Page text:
January 4, 2015

NIELSENWAR Network Midterm Grades: FOX


The midseason part of the broadcast network schedule kicks off in a few hours, and we’ve spent the past few days taking a look at ABC, CBS and NBC.  Today it’s the turn of the most critical patient in the quartet.


Fall Primetime 18-49 Average (through December 28):  1.58, down 17.8% from Fall 2013

Grade:  D

The Season So Far:  That 17.8% decline, by far the worst of any network, doesn’t even reveal the full extent of FOX’s suffering this fall, because it includes both a 7-game World Series and a hugely successful Simpsons/Family Guy crossover night.  The network is down 20% on Mondays, 25% on Wednesdays and 35% on Thursdays (as well as 36% on Saturdays, although that’s more of a sports-driven result). The one substantial piece of good news for FOX all fall was the successful launch of Gotham, which although no blockbuster (recent ratings were in the 2.2-2.3 range), certainly looks like one in the context of the rest of FOX’s schedule.  Also, Brooklyn Nine-Nine has fit in nicely with the Sunday line-up, and there have been recent signs of life from New Girl and The Mindy Project on Tuesdays, thanks in part to the weaker competition in their hour.  (Tuesday was the network’s best performing night, up 10% from last fall, but that’s more due to Masterchef Jr than the sitcoms.)  Otherwise, the roll of the (almost certainly) dead is lengthy:  Mulaney.  Red Band Society. Utopia.  Gracepoint.  In addition, last fall’s seeming phenom Sleepy Hollow slumped badly in Season 2, despite its strong Gotham lead-in, and is now just a marginal success.  Bones, The Simpsons and Family Guy are all extremely old, and while they’re continuing to perform, they’re starting to show their age, at ever-increasing costs.  (There also seem to have been logistical issues with Family Guy this fall, accounting for an unusual number of reruns so early in the season–it’s not clear whether that will mean more fresh half-hours in the Spring, or a truncated year for the show.)  In all, it’s been a wreck.

Forecast:  Lots of Sound and Fury, Probably Not Signifying Much.  FOX is essentially junking its schedule for midseason, with significant changes on every night of the week.  The big swing is Wednesday’s Empire, an entertaining hip-hop soap that will test the popularity of Terrence Howard and the show’s sparkplug, Taraji P. Henson.  Backstrom, the new Thursday procedural from the creator of Bones, already feels as weary as Bones does after 10 seasons.  New sitcoms Last Man On Earth and Weird Loners both seem like niche plays that are unlikely to connect with a wide audience.  Very little is expected of Glee, banished to Fridays for its final shortened run of episodes.  And no one can quite figure out why The Following, which tumbled badly in its 2d season (and isn’t produced by FOX’s in-house studio), has even been renewed for a 3rd.  Looming over all of this, of course, is the network’s multi-multi-million-dollar question:  has American Idol bottomed out, the way Survivor and Dancing With the Stars did after their glory days, or is it going to keep crashing?  Idol will reduce to 1 night per week in March, with the hope that it will bring some excitement back to the waning show, which the network needs–among other things–to provide strong lead-ins to Empire and Backstrom  If it can’t deliver, the 2015-16 FOX schedule may look very different under network/studio heads Dana Walden and Gary Newman, and network president David Madden, all of whom took their network seats after the departure of Kevin Reilly, who developed this season’s new shows (although Walden and Newman produced some of them with their in-house studio hats on).  Translation:  the new team doesn’t owe much loyalty to this season’s debuts.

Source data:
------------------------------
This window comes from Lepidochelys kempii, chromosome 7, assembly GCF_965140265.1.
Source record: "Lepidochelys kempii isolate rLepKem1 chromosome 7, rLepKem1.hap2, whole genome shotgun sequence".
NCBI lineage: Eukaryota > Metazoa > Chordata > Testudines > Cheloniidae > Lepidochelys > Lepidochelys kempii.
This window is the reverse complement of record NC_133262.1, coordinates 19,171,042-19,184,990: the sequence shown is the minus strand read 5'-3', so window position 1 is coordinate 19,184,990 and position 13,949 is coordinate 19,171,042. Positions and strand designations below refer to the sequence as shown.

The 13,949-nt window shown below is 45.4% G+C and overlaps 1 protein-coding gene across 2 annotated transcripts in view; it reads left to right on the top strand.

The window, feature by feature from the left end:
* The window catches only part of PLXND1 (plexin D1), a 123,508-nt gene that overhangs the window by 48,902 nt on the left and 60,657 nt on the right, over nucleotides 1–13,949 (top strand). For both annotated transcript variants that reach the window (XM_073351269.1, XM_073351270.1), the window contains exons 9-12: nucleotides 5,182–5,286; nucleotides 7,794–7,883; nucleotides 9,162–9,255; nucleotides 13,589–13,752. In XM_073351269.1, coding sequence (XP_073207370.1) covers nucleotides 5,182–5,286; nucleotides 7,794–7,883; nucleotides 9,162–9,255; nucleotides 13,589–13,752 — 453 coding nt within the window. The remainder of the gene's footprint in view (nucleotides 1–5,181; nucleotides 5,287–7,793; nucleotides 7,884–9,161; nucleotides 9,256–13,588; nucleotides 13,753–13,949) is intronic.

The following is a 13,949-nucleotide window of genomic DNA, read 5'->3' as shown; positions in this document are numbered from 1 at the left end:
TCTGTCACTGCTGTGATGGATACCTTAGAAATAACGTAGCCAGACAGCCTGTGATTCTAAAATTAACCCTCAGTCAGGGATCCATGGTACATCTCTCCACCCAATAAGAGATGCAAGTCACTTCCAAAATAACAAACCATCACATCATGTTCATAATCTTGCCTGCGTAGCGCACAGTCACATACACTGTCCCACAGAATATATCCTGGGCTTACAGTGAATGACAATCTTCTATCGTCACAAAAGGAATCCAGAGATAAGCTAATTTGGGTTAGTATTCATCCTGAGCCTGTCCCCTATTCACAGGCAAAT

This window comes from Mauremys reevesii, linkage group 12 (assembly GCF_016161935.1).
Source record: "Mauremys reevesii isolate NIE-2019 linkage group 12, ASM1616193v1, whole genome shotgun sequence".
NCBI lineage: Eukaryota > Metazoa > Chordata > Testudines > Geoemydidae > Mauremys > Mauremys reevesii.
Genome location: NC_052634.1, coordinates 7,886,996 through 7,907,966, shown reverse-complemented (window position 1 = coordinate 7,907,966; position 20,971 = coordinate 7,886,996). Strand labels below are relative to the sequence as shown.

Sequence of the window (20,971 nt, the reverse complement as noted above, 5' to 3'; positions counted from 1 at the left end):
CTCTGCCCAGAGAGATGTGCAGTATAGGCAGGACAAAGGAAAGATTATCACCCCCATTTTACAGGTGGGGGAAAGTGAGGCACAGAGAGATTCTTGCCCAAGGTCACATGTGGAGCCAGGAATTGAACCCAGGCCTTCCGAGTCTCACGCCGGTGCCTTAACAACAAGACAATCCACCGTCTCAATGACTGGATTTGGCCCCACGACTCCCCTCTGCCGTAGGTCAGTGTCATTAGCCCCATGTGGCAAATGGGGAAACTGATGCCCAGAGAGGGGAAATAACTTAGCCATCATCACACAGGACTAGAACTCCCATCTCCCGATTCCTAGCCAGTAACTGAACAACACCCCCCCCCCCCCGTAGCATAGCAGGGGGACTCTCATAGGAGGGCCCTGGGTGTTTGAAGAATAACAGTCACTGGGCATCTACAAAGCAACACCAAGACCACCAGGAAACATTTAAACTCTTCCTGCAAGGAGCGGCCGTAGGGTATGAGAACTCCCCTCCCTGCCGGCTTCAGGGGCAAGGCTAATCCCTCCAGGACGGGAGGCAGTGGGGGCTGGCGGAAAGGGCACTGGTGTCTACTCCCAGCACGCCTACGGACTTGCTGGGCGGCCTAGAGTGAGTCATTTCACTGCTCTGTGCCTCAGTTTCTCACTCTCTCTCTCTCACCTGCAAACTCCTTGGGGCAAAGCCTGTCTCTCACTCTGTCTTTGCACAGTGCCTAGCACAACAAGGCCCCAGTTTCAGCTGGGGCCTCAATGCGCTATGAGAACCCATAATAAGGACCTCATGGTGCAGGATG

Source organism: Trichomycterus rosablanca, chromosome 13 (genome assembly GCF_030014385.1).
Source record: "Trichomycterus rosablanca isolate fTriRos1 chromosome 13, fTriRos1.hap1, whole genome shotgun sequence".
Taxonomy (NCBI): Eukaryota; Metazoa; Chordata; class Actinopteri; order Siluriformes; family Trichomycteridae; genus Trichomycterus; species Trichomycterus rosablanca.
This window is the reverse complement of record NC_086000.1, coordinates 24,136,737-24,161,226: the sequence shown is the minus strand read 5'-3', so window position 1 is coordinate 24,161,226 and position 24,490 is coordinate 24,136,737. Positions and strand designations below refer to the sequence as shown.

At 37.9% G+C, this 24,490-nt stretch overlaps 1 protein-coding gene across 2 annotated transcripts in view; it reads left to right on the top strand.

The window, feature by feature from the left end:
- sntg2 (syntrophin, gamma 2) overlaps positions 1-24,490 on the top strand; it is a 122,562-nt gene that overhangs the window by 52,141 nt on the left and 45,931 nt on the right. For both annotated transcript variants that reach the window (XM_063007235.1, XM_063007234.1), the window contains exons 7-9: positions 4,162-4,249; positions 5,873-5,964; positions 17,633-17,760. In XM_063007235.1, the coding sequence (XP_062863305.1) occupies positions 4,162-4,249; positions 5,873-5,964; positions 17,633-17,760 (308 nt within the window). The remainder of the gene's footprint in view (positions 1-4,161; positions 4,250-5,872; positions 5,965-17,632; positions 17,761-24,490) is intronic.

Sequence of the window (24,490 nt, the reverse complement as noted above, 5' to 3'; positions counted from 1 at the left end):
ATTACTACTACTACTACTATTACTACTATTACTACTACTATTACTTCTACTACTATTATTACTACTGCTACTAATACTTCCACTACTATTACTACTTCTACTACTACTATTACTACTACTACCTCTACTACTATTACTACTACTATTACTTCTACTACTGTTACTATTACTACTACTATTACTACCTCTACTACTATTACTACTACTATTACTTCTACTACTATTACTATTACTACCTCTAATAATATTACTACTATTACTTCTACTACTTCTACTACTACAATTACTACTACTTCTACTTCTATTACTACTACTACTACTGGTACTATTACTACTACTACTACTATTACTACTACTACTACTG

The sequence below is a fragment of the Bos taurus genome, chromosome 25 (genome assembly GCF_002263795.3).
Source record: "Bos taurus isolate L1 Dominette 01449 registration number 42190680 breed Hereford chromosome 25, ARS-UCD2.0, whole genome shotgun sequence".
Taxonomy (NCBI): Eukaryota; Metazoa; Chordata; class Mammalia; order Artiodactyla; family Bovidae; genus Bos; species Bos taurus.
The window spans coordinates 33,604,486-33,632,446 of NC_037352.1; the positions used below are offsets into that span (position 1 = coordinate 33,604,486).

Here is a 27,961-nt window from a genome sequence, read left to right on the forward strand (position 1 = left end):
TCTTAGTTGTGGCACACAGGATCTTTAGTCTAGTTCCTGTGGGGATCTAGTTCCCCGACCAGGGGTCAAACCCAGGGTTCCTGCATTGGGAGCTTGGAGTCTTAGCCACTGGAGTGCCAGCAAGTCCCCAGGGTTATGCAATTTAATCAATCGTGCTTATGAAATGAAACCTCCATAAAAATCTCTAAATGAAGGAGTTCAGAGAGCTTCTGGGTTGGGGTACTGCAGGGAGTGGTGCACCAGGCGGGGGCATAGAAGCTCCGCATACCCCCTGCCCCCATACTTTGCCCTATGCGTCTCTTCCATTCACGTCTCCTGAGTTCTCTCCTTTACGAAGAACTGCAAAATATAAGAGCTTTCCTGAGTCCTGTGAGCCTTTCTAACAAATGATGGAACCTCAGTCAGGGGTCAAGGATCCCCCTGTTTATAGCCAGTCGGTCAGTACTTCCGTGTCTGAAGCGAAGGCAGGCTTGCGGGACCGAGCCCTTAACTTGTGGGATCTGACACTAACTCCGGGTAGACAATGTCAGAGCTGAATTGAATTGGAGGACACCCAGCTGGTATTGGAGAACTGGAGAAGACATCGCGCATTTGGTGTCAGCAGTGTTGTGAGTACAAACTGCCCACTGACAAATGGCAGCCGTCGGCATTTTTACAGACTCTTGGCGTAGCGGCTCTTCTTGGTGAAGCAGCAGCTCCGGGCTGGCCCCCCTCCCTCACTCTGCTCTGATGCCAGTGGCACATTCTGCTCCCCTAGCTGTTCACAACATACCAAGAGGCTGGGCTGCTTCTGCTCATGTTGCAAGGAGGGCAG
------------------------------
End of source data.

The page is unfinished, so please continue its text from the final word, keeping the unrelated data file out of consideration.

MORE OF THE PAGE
About the Author

Mitch Salem
MITCH SALEM has worked on the business side of the entertainment industry for 20 years, as a senior business affairs executive and attorney for such companies as NBC, ABC, USA, Syfy, Bravo, and BermanBraun Productions, and before that, at the NY law firm of Weil, Gotshal & Manges. During all that, he has more or less constantly been going to the movies and watching TV, and writing about both since the 1980s. His film reviews also currently appear on and In addition, he is co-writer of an episode of the television series "Felicity."